New Delhi: Reports in some Hindi newspapers and social media messages have claimed that Central Reserve Police Force personnel were forced to travel by road from Jammu to Srinagar last week as the government refused to provide them aircraft, exposing them to danger.
Nothing could be further from the truth, top CRPF officers and government sources told ThePrint Sunday, three days after 40 personnel were killed in a suicide car bomb attack on the convoy in Pulwama.
With bad weather hampering convoy movement for days, a backlog had been created, and even if aircraft had been provided for personnel, there would have been convoy movement, one top CRPF officer said.
“There were about 4,000 troops. The aircraft would not have taken all of them. The convoy would still have been used and will be used in the future also,” the officer told ThePrint on the condition of anonymity.
But he did not give a direct response when asked about the government response to a request for aircraft.
“Everyone is trying to give a spin to suit their narrative. The fact is that such requests (for aircraft) are normal and convoys are very much part of the normal transfer system. In the past too, security personnel have been picked up in aircraft when weather is bad. Convoys have been used for years,” the officer said.
Army personnel also move in convoys, and on an average, 10-12 convoys move every day in Kashmir. Some of them are large movements.
Weather a big factor
CRPF sources said 80 per cent of the personnel in the ill-fated convoy had come back from leave and were moving to Kashmir for their postings. The rest included some proceeding on leave, and a majority who were protecting the convoy. Sources said the movement of such a convoy was very normal.
“Usually, it is a convoy of about 40-50 vehicles, but this time, there were 78 because there was a backlog due to weather,” a source said.
Commercial flights in and out of Srinagar were also cancelled due to bad weather on a number of days this month.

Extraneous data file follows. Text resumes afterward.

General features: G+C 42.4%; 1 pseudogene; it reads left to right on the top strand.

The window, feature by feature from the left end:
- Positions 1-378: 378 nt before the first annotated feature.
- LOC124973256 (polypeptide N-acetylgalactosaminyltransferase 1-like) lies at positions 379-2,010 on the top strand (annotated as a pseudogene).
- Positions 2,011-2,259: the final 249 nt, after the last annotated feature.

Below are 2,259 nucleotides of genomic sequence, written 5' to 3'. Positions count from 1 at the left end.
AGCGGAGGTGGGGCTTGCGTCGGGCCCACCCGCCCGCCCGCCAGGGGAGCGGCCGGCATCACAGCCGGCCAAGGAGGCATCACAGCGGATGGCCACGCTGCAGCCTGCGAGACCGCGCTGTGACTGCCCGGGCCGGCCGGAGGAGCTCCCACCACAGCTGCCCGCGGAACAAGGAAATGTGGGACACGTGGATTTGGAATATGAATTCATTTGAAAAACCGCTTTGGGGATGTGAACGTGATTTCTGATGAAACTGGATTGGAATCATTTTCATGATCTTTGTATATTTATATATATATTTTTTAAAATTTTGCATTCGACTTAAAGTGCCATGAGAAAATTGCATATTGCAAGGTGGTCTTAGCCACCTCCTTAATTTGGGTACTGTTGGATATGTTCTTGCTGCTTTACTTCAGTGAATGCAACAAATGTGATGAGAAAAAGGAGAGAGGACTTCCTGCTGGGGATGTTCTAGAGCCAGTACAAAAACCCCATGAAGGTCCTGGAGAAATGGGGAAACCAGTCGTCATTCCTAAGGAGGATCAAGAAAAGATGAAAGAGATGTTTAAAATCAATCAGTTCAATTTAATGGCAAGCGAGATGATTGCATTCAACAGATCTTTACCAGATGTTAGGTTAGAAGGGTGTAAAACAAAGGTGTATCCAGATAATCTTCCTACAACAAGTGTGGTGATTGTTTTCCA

The leaked MHA letter
The controversy was sparked after a leaked letter from the home ministry, showed that the Border Security Force had written to it on 7 January this year, demanding the placement of two Mi-17 helicopters in Kashmir for two months to airlift stranded troops during the winter season.
The MHA replied saying that after consultations with the BSF’s Air Wing, it was felt that the stationing of two choppers for two months was not feasible. However, it had also stated that fresh proposals may be submitted for airlift through IAF aircraft as and when needed, which would be examined on a case-by-case basis.
Sources said that a chartered Air India aircraft is used every day to help central police forces posted in the state to fly to New Delhi on leave or transfer. The seats are distributed among all forces — CISF, BSF, ITBP and CRPF.
Signal to terrorists
Senior CRPF officers agreed that movement of troops by air would be faster, but some also questioned the signal that would go out if such a move is implemented in the wake of threats from terrorists.
“During the Amarnath Yatra, the CRPF provides security on the route, along with Jammu and Kashmir Police and others. But now we should ourselves move by air because of terrorists?” said an officer when asked about comments on social media.
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